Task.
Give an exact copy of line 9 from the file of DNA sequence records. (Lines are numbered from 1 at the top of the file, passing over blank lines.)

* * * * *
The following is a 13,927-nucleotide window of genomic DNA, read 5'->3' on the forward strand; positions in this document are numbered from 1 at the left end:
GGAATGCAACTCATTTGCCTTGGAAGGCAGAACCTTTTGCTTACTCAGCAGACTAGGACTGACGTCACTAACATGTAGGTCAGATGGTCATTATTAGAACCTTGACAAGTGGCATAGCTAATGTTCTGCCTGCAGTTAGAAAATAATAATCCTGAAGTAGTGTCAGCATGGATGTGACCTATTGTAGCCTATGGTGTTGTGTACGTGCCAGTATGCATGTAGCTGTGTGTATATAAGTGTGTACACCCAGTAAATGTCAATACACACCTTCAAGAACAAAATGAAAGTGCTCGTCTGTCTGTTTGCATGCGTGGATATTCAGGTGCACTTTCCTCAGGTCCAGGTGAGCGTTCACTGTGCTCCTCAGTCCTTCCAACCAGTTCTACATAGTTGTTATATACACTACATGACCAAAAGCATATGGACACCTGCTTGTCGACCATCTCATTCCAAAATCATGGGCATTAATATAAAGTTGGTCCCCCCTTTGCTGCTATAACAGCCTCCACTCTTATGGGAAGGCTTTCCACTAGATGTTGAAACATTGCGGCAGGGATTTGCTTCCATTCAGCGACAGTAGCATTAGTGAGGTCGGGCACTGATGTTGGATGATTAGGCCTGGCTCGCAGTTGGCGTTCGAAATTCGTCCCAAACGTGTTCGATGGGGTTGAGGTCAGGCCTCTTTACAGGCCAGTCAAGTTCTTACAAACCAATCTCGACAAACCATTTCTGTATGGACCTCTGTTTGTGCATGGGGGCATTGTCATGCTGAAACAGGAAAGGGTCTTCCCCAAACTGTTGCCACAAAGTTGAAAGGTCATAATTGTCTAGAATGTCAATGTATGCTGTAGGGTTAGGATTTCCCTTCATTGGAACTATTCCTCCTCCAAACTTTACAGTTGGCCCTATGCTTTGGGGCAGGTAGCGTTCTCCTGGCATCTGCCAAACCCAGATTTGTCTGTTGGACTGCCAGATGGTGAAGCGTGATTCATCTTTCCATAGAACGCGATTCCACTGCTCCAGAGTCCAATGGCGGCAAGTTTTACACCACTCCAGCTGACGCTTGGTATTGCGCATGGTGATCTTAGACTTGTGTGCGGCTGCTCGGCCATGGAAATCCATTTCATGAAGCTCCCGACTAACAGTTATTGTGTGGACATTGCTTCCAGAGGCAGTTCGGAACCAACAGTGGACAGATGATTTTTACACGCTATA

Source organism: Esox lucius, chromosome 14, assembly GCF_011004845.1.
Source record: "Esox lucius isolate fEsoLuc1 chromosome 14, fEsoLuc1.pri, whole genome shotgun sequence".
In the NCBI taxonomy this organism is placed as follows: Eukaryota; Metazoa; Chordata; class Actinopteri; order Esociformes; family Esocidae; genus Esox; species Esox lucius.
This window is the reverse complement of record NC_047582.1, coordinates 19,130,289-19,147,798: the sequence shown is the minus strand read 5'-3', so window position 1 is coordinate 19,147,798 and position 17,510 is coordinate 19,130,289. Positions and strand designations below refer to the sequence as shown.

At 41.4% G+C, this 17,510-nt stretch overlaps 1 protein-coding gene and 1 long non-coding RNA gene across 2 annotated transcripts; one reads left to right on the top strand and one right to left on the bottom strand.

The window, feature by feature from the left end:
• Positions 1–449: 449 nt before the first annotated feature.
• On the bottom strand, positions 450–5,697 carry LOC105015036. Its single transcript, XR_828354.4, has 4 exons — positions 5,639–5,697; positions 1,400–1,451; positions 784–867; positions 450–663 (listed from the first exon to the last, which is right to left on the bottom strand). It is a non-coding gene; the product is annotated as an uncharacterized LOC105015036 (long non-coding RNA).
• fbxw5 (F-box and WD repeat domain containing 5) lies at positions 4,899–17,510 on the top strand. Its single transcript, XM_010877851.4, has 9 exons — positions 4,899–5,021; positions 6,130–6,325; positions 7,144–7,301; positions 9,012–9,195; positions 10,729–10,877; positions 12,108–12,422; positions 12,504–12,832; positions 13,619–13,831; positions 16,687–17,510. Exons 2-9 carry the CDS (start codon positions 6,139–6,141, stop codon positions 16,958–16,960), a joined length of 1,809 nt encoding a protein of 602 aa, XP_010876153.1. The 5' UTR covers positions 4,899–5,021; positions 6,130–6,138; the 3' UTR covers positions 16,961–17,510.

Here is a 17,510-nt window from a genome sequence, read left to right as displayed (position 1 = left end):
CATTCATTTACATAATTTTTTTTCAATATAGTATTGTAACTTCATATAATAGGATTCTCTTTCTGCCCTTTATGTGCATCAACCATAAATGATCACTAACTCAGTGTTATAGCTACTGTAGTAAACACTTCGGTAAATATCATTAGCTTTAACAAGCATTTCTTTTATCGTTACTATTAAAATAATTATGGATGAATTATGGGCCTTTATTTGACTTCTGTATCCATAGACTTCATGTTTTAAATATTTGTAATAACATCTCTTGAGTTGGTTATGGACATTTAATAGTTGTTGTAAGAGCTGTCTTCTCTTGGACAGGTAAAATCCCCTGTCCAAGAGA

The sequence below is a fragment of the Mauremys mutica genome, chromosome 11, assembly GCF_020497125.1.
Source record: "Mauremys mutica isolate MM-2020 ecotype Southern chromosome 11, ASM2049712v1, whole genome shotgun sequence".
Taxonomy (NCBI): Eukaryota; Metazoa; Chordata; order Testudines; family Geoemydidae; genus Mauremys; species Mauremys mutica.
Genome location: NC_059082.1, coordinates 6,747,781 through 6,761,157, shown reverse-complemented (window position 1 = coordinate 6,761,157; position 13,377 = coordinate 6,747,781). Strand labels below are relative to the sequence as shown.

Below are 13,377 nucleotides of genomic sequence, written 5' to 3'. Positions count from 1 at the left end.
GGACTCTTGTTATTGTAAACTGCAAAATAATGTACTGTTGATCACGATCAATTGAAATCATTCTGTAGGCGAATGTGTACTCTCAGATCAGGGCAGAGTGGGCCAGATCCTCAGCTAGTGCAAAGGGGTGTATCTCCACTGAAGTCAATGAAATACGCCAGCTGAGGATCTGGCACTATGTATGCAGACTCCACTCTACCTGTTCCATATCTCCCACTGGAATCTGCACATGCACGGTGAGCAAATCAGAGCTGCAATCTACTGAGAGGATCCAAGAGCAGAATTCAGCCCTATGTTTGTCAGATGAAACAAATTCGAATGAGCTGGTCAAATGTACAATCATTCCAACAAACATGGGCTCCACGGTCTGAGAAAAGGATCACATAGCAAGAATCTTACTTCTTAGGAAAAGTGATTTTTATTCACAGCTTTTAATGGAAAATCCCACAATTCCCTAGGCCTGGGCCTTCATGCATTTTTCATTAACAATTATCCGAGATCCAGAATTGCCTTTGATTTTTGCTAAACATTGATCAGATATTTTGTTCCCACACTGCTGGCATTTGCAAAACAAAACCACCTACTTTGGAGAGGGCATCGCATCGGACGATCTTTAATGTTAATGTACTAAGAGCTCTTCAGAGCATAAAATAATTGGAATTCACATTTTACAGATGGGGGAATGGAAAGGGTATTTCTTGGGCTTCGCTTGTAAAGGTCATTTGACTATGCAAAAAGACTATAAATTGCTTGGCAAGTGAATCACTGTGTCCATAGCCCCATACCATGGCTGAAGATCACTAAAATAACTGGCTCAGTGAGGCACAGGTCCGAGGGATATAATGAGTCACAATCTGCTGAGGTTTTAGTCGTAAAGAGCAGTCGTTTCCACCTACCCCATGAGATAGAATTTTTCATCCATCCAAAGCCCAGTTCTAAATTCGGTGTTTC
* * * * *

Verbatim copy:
• Positions 1–449: 449 nt before the first annotated feature.